How comedian Harry Hill swapped from being a Doncaster doctor to TV star
He's known for his madcap television shows '“Â but did you know comedy favourite Harry Hill was once a doctor at Doncaster Royal Infirmary?
He's been making the nation laugh for several decades now but before finding fame on the comedy circuit, the bald funnyman with the outsized shirt collars was a junior houseman at DRI.
His first post after medical training was at the hospital in Armthorpe Road back in the early 1990s '“Â and back then he practised under the name Dr Matthew Hall.
Born in Surrey, he studied at St George's Hospital Medical School before training in neurosurgery at the University of London.
And it was after this that the TV Burp funnyman ended up on the wards at Doncaster Royal Infirmary. But it was to be a short-lived career in medicine.Â
Of his time at DRI, Harry told The Times Magazine:Â "I delivered babies, I tried to resuscitate people who died, I met lunatics, but I never really felt like I knew what I was doing.
'I was just this bloke in a white coat looking worried. If you're a doctor, you're supposed to want really interesting cases. I spent the whole time hoping that no one was going to get ill." In the Guardian later he also said in an interview:Â "When I was a junior houseman at Doncaster Royal Infirmary I'd go to the canteen and load up a tray, get to the till, pay, sit down, then be called to a cardiac arrest. When I'd get back it'd be cold, so I'd get crisps or a sandwich." Around 1990, he began toying with the idea of becoming a full-time stand-up comedian.
None of his superiors at Doncaster Royal Infirmary discouraged him from doing so, and eventually he quit the medical profession andÂ he has been quoted as saying it was because heÂ "didn't feel in control of what was happening".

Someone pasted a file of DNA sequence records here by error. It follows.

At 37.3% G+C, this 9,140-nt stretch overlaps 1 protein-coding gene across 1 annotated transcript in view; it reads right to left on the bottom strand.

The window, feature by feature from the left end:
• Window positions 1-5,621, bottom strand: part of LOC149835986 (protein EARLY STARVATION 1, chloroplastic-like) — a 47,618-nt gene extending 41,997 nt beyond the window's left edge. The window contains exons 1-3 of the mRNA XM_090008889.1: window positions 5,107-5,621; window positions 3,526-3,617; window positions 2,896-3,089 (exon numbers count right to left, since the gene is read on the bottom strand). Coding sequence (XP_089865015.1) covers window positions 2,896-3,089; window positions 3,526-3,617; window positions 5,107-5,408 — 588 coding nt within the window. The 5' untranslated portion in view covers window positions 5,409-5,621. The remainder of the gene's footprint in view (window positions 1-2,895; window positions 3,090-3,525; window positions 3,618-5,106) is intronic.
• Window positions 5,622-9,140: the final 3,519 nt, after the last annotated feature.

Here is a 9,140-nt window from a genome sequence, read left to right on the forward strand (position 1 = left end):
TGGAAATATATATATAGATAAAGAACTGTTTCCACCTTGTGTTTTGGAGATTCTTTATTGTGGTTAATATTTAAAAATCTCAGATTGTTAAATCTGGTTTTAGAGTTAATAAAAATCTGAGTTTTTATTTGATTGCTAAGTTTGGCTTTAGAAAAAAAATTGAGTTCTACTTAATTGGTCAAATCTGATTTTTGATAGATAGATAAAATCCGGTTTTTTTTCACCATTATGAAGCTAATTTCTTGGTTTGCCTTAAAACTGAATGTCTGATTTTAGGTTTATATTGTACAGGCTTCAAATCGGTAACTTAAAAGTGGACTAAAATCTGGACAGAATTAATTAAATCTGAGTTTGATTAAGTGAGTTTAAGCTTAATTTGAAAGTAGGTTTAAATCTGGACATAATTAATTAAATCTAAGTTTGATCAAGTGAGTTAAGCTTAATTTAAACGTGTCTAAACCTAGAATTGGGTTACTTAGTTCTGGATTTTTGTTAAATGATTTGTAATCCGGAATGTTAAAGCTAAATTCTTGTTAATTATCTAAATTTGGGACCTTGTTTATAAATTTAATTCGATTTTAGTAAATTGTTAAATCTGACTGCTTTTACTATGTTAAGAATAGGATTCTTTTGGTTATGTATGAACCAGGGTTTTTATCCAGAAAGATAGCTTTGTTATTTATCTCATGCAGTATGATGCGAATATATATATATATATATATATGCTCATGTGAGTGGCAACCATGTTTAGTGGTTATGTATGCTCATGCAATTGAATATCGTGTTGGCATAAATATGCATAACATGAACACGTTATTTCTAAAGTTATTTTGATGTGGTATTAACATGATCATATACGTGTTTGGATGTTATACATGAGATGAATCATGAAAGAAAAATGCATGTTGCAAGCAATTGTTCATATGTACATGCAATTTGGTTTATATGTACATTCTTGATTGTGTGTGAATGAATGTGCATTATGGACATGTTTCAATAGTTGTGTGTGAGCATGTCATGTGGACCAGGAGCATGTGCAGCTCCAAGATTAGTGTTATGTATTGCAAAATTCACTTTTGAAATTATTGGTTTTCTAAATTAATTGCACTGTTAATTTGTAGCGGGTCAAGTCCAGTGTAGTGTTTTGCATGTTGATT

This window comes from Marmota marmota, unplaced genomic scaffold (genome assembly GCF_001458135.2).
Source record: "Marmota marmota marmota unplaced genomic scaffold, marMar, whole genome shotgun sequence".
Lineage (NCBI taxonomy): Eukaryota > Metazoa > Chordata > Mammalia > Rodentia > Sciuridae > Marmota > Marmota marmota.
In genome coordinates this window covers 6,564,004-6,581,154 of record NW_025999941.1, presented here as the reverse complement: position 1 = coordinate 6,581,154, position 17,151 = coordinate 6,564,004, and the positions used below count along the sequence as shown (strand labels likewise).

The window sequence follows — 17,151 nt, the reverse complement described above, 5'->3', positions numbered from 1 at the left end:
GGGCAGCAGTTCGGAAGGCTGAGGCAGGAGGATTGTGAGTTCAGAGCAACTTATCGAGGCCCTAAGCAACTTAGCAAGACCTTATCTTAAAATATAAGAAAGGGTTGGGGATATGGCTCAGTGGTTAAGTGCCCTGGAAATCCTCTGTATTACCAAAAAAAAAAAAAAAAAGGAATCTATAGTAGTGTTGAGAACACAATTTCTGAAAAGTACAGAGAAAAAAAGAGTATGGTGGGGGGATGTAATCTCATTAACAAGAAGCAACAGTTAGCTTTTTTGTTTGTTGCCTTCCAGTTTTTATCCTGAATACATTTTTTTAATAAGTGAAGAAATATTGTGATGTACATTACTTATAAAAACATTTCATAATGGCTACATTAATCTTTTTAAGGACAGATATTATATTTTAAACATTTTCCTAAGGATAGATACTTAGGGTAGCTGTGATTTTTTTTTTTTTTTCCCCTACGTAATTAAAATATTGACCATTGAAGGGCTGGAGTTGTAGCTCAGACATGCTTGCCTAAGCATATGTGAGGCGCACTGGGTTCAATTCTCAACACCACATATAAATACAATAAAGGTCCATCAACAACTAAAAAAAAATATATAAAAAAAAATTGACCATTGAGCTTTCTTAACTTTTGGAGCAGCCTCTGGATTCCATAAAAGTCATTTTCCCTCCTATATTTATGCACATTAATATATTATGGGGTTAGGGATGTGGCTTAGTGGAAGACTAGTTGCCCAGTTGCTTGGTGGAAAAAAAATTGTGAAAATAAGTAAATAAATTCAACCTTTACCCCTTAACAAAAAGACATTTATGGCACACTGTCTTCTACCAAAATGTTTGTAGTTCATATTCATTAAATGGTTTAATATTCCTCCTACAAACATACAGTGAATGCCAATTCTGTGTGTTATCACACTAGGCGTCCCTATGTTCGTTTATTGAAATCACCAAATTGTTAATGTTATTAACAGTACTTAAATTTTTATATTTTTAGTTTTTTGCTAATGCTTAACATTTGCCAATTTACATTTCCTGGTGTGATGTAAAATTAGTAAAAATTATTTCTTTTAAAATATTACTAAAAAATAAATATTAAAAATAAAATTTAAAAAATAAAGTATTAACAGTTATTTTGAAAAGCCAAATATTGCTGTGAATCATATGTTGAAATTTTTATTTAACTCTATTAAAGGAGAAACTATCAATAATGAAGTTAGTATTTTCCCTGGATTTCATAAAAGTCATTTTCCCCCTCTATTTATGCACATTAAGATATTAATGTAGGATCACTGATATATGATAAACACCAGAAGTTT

However, he is still registered on theÂ General Medical Council's list ofÂ Registered Medical Practitioners and it seems those medical skills haven't deserted him.
Several years ago, the former doctorÂ revealed how his medical training was pressed into emergency action when another passenger started struggling to breathe on a flight.
The comic was returning from a conference in AmsterdamÂ when the crew made the appeal: 'Is there a doctor on board?'
He was reluctant to volunteer, admitting to BBC Breakfast: 'I thought, "Oh, you know, I haven't done it for so long.'
However, with nobody else coming forward, the crew, who clearly knew of his medical background, asked him to examine the distressed man.
'So as I've walked back through the plane, everyone's going, "Go on Harry! Yeah! Nice one, sort him out!", all this.'Â
Fortunately, it wasn't too serious. 'I got there and basically it's someone who's hyperventilating' he recalled. 'So I just put a calming, reassuring hand on his shoulder.
'Then as I walked back everyone applauded, it was fantastic! And the air steward bought me a tiny bottle of champagne as a reward.'
He said that if a similar situation arose today, he'd excuse himself.
'To be honest, I haven't done it for so long I think it would be dangerous' he said. 'I think if something happened now, I'd have to say "look guys, sorry."'